2) Serial media events correlate with a homologically related population, (escape from stratification, hence ‘subcultures’ as a population)
3) Transversal media events correlate with a differentially repeated population, (diagonal line of specific duration across the continuity-discontinuity of ‘legitimated’ stratifications)

Transversal media events occur across platforms, media channels, temporalities, and spaces. A multiplication of screens (ala Virilio), remediation (ala Bulter and Grusin), and so on. Virilio has sort of coming from the same place with his ‘landscape of events’. Wark has discussed what I am calling ‘transversal media events’ along a singular line of fracture determined by their nature as ‘global’ media events, but there are trans-local and local media events, too, and these may be assembled into transversal media events rather than overcoded as ‘global’.

My concentration is wavering. There is one final point I need to make and that involves the different relation that producers of the ‘image’ have to it compared to the consumers, and it is here that the properly transveral nature of the third kind of media event becomes apparent.

For producers the ‘image’ is a ‘figure’ of calculation, for consumers it is an element — a partial object — that exists only in relation with other images (partial objects) as elements in a ‘potential space’ of collective individuation. Secondly, there is a certain ‘co-efficient of transversality’ for consumers that determines the limits of the media event (in its tranversal state). Single and serial media events are abstractions from the transversal complexity of media consumption proper, and this may have always been the case, but I doubt it. ‘Potential space’ and ‘co-efficients of transversality’ were developed by Guattari to use as a weapon against psychoanalytic bourgeois ‘transference’ (i.e. a libidinal mapping/projection of the ego of the analyst by the analysand). Guattari places the group as central to the schizoanalytic enterprise of transversality instead of the one-to-one relation of transference. ‘Co-efficients of transversality’ describes the openess or capacity for communication in the circulation of information within the group. Guattari used the image of horses with blinkers.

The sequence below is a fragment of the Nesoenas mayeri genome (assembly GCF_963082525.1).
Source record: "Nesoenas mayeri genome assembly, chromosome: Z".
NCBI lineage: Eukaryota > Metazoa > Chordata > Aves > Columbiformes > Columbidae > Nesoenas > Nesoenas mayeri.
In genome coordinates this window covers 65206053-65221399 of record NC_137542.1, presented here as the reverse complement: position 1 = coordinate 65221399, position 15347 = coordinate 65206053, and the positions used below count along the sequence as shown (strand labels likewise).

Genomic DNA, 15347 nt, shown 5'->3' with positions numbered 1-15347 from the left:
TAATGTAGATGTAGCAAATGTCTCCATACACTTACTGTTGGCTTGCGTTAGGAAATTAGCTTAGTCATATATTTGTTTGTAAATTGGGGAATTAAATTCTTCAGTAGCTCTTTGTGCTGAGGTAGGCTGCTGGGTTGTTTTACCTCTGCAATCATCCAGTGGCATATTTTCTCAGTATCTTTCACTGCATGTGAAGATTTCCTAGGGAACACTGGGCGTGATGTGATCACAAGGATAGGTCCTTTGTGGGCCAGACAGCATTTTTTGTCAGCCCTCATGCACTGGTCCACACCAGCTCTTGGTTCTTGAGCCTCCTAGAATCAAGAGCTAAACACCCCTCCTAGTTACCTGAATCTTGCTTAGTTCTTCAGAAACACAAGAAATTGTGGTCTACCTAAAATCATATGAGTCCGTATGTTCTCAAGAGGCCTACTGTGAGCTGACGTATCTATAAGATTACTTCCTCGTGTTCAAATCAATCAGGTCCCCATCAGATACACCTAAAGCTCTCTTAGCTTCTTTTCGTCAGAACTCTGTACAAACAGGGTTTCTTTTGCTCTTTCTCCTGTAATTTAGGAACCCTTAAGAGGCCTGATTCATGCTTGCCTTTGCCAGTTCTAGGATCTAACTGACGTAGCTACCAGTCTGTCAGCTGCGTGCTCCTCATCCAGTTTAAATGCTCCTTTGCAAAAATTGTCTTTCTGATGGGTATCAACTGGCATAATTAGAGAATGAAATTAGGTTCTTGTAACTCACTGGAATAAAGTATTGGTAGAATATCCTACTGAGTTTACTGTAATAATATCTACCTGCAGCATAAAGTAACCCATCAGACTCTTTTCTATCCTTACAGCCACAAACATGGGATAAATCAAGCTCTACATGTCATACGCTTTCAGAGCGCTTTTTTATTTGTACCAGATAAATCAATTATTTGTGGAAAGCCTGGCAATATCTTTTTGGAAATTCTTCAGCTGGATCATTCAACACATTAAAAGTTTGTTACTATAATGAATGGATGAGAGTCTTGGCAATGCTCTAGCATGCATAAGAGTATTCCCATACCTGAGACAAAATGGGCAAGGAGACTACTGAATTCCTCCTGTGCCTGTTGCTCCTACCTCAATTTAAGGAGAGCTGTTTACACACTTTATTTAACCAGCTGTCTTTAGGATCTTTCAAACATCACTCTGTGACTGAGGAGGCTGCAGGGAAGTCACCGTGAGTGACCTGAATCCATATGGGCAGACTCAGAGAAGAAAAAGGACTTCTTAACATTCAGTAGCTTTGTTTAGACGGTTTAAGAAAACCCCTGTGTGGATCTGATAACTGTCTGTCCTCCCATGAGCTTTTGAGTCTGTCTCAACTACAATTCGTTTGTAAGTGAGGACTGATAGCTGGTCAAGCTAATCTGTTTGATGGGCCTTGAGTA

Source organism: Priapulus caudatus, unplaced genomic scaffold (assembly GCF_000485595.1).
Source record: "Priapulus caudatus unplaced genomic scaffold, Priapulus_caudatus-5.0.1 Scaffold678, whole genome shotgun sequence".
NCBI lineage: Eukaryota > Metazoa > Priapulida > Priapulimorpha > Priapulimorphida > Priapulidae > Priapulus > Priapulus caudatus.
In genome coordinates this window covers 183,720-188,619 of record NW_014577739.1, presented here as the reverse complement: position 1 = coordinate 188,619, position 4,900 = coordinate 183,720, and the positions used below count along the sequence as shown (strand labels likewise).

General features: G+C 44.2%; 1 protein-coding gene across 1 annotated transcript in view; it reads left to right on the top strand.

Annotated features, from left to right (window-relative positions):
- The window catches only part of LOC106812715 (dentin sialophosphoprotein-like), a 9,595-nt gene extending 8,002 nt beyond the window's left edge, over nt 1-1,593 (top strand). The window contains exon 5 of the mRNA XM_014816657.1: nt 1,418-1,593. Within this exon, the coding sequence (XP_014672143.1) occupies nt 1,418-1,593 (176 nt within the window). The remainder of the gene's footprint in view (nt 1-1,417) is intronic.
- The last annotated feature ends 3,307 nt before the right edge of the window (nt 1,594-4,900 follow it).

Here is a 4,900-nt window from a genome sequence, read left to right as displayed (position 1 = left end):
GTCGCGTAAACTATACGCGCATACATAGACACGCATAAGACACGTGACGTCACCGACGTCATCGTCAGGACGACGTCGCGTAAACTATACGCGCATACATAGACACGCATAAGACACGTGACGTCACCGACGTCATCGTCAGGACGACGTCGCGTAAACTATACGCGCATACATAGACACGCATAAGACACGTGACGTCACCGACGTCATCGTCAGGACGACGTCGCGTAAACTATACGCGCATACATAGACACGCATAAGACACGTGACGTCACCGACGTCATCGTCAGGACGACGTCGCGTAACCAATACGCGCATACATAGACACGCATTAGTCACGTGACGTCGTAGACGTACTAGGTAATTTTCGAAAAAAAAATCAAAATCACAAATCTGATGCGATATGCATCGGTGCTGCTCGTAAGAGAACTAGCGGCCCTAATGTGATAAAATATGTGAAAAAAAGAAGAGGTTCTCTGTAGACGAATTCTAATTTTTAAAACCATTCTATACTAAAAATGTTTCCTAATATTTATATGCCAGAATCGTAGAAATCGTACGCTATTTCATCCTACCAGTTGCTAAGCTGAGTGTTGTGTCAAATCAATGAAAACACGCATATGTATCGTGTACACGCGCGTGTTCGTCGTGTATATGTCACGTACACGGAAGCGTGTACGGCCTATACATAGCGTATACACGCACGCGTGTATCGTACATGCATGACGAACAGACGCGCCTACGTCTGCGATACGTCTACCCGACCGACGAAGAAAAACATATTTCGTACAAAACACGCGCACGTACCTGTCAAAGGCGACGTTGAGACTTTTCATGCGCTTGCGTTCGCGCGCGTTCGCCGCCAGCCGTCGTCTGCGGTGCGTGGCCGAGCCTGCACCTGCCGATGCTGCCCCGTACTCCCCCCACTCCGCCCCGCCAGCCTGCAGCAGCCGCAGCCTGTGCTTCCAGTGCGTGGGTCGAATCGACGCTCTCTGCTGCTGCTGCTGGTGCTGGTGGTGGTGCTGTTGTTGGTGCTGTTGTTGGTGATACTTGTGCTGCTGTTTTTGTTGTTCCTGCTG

As a cybernetic extension of the subject, the media apparatus plays a role by conditioning — through elaborate, distributed, materially-inculcated dispositifs (see Lazzarato) — the modulation of events through the technological and social restrictions of transversality. A one-eyed view literally suffers from a low coefficient of transversality. There is therefore a tension, and this is the light at the end of an oppressive tunnel, between the maintenance of enough stupidity in the world that populations are relatively docile (repetition), and allow themselves to be organised in front of the proliferation of media screens (YOU MUST WATCH THIS), while capturing the attention of populations through their excitation (difference) — the base unit of which Bogard calls a ‘distraction’ and can be conceived of as a political economy of ‘attention thresholds’ (cf. Cohen xxxiv) — so the population has the repeated expectation of something different. Too much repetition and the world becomes boring, too much difference and there is an uncanny overload and something breaks…